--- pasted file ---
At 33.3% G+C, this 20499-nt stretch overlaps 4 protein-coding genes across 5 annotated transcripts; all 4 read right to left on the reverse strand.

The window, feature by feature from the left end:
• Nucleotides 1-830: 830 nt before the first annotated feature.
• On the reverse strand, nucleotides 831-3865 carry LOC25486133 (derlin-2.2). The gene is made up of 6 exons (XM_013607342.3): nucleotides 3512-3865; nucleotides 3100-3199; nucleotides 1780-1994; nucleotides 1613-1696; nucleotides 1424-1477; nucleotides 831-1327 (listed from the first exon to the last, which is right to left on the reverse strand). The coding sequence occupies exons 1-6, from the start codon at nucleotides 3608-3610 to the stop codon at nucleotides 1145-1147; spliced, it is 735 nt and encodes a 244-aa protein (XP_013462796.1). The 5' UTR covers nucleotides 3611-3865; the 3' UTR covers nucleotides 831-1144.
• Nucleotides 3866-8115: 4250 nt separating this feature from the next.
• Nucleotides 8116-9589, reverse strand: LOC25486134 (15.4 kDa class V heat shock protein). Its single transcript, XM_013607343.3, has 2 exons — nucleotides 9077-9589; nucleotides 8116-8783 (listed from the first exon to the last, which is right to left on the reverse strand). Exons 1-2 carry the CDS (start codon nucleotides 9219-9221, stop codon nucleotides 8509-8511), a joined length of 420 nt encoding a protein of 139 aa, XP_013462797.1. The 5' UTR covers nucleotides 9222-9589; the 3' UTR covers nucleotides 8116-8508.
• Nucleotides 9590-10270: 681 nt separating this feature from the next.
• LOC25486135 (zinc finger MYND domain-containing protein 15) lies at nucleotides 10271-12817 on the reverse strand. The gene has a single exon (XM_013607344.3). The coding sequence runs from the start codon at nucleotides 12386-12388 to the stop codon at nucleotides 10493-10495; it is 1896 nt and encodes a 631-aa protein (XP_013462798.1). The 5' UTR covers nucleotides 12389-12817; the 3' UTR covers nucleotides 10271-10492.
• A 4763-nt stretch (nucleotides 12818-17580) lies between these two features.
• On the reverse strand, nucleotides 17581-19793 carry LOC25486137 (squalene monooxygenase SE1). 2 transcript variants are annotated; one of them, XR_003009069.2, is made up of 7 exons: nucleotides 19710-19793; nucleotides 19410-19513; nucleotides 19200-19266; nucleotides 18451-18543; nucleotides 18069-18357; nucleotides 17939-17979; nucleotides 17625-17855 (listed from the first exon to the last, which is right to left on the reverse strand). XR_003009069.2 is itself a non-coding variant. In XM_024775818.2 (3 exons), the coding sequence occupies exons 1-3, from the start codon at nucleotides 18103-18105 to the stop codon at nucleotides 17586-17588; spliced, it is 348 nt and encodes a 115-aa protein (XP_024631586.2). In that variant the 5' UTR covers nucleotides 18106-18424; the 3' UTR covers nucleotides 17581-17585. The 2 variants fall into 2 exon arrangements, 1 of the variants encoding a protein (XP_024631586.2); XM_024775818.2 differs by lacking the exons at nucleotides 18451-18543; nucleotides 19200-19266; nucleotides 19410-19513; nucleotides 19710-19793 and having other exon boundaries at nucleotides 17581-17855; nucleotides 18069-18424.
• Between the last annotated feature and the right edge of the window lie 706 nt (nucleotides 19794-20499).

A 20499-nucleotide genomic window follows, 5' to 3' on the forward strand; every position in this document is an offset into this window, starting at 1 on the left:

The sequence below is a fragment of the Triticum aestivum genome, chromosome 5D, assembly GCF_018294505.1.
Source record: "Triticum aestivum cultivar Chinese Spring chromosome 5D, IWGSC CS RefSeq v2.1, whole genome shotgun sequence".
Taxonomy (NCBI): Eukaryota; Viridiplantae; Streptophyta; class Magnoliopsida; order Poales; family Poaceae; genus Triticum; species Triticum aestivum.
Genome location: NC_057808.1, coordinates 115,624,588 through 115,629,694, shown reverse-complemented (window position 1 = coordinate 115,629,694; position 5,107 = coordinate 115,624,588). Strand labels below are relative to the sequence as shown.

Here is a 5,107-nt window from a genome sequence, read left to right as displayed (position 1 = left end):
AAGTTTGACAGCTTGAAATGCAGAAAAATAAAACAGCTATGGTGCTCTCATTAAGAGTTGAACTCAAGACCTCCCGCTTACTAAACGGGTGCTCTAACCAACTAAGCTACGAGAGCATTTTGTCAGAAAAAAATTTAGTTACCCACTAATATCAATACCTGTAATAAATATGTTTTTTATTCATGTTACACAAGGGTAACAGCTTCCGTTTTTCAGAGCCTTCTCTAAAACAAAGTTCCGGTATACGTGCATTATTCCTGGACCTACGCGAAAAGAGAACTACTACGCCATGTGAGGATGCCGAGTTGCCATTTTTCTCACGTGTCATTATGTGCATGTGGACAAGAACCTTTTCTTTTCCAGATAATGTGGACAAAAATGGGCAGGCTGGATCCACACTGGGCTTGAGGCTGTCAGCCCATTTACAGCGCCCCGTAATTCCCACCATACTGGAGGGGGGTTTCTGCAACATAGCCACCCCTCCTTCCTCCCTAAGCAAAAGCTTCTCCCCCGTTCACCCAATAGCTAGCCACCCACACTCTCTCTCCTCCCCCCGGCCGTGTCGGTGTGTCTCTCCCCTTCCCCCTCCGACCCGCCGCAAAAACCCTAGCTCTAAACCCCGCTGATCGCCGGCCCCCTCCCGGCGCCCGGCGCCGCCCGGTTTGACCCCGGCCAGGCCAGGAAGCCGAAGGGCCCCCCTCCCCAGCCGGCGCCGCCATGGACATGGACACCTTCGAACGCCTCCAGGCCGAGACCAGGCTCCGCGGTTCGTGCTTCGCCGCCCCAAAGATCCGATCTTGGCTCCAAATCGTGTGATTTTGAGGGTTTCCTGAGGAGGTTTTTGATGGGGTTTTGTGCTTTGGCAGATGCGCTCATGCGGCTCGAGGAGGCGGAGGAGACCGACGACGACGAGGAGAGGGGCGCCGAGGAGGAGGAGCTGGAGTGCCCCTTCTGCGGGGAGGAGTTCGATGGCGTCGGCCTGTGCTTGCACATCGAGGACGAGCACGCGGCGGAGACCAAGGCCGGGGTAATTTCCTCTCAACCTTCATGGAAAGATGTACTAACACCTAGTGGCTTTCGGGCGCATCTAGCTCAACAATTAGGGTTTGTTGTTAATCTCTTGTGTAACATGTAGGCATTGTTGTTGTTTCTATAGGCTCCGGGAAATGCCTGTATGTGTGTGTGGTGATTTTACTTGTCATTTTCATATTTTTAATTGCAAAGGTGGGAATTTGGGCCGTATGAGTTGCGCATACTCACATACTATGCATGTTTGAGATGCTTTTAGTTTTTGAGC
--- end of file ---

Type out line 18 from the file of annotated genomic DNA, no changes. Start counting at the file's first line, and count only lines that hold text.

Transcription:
AAGTTTGACAGCTTGAAATGCAGAAAAATAAAACAGCTATGGTGCTCTCATTAAGAGTTGAACTCAAGACCTCCCGCTTACTAAACGGGTGCTCTAACCAACTAAGCTACGAGAGCATTTTGTCAGAAAAAAATTTAGTTACCCACTAATATCAATACCTGTAATAAATATGTTTTTTATTCATGTTACACAAGGGTAACAGCTTCCGTTTTTCAGAGCCTTCTCTAAAACAAAGTTCCGGTATACGTGCATTATTCCTGGACCTACGCGAAAAGAGAACTACTACGCCATGTGAGGATGCCGAGTTGCCATTTTTCTCACGTGTCATTATGTGCATGTGGACAAGAACCTTTTCTTTTCCAGATAATGTGGACAAAAATGGGCAGGCTGGATCCACACTGGGCTTGAGGCTGTCAGCCCATTTACAGCGCCCCGTAATTCCCACCATACTGGAGGGGGGTTTCTGCAACATAGCCACCCCTCCTTCCTCCCTAAGCAAAAGCTTCTCCCCCGTTCACCCAATAGCTAGCCACCCACACTCTCTCTCCTCCCCCCGGCCGTGTCGGTGTGTCTCTCCCCTTCCCCCTCCGACCCGCCGCAAAAACCCTAGCTCTAAACCCCGCTGATCGCCGGCCCCCTCCCGGCGCCCGGCGCCGCCCGGTTTGACCCCGGCCAGGCCAGGAAGCCGAAGGGCCCCCCTCCCCAGCCGGCGCCGCCATGGACATGGACACCTTCGAACGCCTCCAGGCCGAGACCAGGCTCCGCGGTTCGTGCTTCGCCGCCCCAAAGATCCGATCTTGGCTCCAAATCGTGTGATTTTGAGGGTTTCCTGAGGAGGTTTTTGATGGGGTTTTGTGCTTTGGCAGATGCGCTCATGCGGCTCGAGGAGGCGGAGGAGACCGACGACGACGAGGAGAGGGGCGCCGAGGAGGAGGAGCTGGAGTGCCCCTTCTGCGGGGAGGAGTTCGATGGCGTCGGCCTGTGCTTGCACATCGAGGACGAGCACGCGGCGGAGACCAAGGCCGGGGTAATTTCCTCTCAACCTTCATGGAAAGATGTACTAACACCTAGTGGCTTTCGGGCGCATCTAGCTCAACAATTAGGGTTTGTTGTTAATCTCTTGTGTAACATGTAGGCATTGTTGTTGTTTCTATAGGCTCCGGGAAATGCCTGTATGTGTGTGTGGTGATTTTACTTGTCATTTTCATATTTTTAATTGCAAAGGTGGGAATTTGGGCCGTATGAGTTGCGCATACTCACATACTATGCATGTTTGAGATGCTTTTAGTTTTTGAGC